• Being surprised when things are different overseas than at home;

  • Being very friendly and extremely proud of their own country;

  • A fear of swearing, to the extent that even not-very-naughty words are **-ed out and slightly-naughty words are initialised - eg BS.

  • Not drinking very much alcohol, and always carrying a bottle of water, albeit one filled from the hotel bathroom tap.

  • And the one that’s always worried me for some reason … why is death, mayhem and violence okay but nudity isn’t? Movies who show couples wearing pyjamas when the script indicates they’ve just had sex really lack reality.

You didn’t. All three of those words are real, pre-existing words.

The volume of our conversation in public places and our predisposition to reveal every detail of our lives to complete strangers. I could make a very good living as a thief merely by hanging out in a Denny’s restaurant and listening to conversations about future plans.

Most Americans are such prudes that it makes the rest of the world wonder how we ever manage to reproduce. I am eternally grateful that I travelled the world for 30 years or so.

[li]Driving on the right-hand side of the road.[/li]This is actually more common in the world, not just the US
[li]Why did you have a war of independence? The rest of the Empire got it without having to kill off its fittest and finest young men.[/li]But we got it a hundred or so years earlier. We also avoided having some silly monarch and governor general pretending to be in charge. We don’t want to make some moron the head of states just because his or her dad or mum was. Oh wait, sorry we do that anyways :smack:
[li]Slavery.[/li]How do you think blacks got to Jamaica? Did the British shanghai them and leave them there as a joke? European powers actually imported much more slaves from africa to the New World. American ones just weren’t worked to death as much
[li]Governor Arnie.[/li]California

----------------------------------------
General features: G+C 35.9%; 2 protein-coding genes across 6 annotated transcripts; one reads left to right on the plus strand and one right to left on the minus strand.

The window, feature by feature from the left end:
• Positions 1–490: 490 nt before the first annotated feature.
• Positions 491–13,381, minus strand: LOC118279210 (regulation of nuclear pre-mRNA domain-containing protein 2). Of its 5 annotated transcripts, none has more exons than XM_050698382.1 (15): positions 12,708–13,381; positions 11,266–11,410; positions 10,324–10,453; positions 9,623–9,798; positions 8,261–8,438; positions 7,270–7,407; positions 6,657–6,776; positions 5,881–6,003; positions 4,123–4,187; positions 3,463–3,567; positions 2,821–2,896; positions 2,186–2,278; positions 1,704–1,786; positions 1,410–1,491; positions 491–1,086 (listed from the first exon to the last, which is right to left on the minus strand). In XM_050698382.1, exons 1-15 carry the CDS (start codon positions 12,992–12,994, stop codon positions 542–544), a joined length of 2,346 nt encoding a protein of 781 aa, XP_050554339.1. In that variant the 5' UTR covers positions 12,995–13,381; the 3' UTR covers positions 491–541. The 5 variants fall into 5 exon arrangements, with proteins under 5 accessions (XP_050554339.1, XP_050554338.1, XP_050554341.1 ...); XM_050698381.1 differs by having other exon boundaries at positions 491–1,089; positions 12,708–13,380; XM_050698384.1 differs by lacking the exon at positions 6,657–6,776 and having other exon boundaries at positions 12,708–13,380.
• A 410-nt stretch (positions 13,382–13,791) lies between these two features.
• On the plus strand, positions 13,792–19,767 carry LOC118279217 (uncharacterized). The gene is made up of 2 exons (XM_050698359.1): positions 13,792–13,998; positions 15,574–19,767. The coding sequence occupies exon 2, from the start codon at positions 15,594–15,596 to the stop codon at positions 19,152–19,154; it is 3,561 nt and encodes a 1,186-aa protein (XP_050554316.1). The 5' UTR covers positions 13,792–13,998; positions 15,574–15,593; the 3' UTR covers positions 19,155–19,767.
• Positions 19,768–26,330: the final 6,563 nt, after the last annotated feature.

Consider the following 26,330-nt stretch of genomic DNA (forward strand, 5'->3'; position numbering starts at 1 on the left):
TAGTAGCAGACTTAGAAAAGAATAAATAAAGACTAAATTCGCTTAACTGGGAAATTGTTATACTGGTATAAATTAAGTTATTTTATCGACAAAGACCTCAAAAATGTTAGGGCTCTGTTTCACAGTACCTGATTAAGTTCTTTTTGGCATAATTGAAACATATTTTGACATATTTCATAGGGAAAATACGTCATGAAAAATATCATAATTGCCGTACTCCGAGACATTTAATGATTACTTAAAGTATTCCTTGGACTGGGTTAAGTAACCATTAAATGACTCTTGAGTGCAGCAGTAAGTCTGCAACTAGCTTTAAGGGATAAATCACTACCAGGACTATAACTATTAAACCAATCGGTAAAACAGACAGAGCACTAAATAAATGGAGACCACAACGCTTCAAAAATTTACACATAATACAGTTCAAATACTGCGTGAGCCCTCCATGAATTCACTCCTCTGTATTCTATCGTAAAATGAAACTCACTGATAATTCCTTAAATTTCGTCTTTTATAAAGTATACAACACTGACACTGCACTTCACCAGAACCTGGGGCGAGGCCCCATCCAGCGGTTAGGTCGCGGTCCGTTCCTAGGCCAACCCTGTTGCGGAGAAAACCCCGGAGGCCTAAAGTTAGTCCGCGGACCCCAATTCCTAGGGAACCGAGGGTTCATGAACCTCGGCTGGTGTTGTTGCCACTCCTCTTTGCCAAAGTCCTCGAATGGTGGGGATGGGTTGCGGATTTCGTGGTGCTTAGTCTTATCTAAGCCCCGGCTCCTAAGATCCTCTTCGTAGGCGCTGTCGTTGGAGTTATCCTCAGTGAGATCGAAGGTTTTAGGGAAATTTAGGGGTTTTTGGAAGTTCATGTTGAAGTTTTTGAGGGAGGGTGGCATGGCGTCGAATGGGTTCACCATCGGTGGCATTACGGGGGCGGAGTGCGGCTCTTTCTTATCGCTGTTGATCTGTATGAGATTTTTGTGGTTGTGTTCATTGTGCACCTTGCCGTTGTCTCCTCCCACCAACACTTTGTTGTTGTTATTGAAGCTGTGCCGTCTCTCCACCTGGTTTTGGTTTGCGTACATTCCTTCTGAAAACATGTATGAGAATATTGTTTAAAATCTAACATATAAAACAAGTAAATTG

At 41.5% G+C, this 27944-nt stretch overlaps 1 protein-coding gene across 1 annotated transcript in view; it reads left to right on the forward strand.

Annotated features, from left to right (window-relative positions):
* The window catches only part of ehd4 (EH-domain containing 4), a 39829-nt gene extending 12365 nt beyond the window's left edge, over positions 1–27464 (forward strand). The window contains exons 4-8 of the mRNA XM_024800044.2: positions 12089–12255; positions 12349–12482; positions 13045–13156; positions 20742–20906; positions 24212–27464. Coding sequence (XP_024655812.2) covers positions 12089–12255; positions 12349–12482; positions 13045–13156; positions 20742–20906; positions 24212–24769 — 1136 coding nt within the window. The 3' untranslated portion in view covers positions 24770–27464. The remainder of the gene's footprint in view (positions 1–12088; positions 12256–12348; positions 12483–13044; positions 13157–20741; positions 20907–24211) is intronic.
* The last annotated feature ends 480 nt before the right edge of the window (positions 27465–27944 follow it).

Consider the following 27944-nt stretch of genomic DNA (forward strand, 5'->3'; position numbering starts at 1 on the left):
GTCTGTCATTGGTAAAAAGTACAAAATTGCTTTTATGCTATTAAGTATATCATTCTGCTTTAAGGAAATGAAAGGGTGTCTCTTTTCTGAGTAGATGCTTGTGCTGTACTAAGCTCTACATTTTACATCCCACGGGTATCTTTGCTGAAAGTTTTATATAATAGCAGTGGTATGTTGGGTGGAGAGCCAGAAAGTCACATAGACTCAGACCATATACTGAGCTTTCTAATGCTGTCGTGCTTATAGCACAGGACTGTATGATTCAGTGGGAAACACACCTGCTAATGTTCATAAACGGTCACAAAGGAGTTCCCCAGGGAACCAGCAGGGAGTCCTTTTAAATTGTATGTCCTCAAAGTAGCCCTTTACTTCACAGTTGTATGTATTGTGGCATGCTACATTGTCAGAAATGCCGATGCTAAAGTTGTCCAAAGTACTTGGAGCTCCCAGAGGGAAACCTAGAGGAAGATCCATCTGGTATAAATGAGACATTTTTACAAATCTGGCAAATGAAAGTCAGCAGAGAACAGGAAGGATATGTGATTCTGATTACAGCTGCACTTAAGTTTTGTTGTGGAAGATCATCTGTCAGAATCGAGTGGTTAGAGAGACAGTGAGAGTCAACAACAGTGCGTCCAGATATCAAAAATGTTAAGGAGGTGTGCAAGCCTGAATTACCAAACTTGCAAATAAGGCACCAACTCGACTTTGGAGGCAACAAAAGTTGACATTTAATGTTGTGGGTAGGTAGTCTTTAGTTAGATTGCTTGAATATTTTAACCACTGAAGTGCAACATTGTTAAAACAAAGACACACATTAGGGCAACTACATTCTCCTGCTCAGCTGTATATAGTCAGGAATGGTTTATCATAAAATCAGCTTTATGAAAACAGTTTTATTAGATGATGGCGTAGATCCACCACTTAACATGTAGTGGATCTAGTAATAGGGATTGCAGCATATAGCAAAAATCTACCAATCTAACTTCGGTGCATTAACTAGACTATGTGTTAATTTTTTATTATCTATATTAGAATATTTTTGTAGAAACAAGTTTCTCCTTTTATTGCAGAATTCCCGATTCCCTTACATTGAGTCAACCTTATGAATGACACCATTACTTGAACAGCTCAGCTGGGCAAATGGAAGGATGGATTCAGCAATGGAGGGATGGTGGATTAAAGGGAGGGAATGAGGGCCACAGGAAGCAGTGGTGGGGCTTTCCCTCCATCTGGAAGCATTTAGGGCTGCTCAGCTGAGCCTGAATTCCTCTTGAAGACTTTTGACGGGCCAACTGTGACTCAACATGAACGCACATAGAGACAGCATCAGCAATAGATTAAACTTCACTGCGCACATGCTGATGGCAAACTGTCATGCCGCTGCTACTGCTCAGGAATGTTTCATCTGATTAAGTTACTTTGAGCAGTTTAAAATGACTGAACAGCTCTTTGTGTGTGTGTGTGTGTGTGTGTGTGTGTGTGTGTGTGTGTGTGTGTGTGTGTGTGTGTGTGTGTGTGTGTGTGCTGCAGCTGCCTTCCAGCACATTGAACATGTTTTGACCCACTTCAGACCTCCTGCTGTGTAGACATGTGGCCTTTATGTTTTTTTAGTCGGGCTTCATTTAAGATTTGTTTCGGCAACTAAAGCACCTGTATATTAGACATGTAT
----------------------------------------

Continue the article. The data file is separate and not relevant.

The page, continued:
[li]Bush (either).[/li]Every country has two kinds of bushes. :wink:
[li]Webster’s simplified spelling.[/li]So we could spell theatre and centre when ever we want to be classy
[li]“USA is number one!”.[/li]Canada too, but thats just because we invented the first telephone network and got to pick the first nation code.
[li]Yank tanks.[/li]SUV’s? That a pretty good one.

One word explains most of these: Puritanism.

[li]Huge 2-door cars[/li][li]People in urban areas using pickup trucks as personal transport[/li][li]Strict control of alcohol sales (carding, blue laws, etc)[/li][li]Drive-through ATM[/li][li]The Pledge of Allegiance[/li][li]1-year long Presidential campaign/election process[/li][li]The concepts embodied in the 2nd Amendment[/li][/ul]

Interesting you bring this up, because it’s something of a regional stereotype in the US as well. The general rule of thumb is that Southerners and rural Midwesterners are more gregarious than people from the Northeast and big cities.

An American beer company ran an ad a couple of years ago featuring a bunch of tough-guy hoods with New York/New Jersey accents in a bar carrying on entire conversations with each other simply by repeating the phrase “How you doin’?” The follow-up featured a stereotypical Texan coming into the bar and responding to a “how you doin’?” by actually telling the amazed questioner how he was doing. Chaos ensues.

Another factor here is that what is a personal question varies from culture to culture. In America, asking about a relative stranger’s children or job is generally considered just being friendly. In some other countries, such lines of questioning are considered incredibly rude.

Typically, they ask. How is it done elsewhere?

Oh, everyone does that. In this very thread someone mentioned how American patriotism resembles “barracking for a football team,” and if I wasn’t part of the .01 percent of Americans who like to watch tape-delayed broadcasts of Australian Rules Football on cable TV, I would have no idea what the hell that poster was talking about.

Hardly unique to Yanks, either, I think. Possibly more common among Americans than among other countries, but recall that most Americans are less exposed to other cultures than other people as a simple matter of geography. If you go 400 miles from Paris, you can travel through Switzerland and Italy before arriving in Slovenia. If you go 400 miles from Austin, Texas, odds are you’re still in Texas. Is it any wonder that Americans can’t remember that there are places on earth without Wal-Marts?

I think this is a generational thing. Young Americans aren’t nearly as anxious about swearing as older ones. If the American tourists you encounter are middle-aged or retired people on package tours, swearing is likely to be pretty rare. If they’re college-age people backpacking and you never hear them swear, chances are they’re either Mormon missionaries or they’re making a special effort not to swear out of a desire to not offend their hosts’ sensibilities…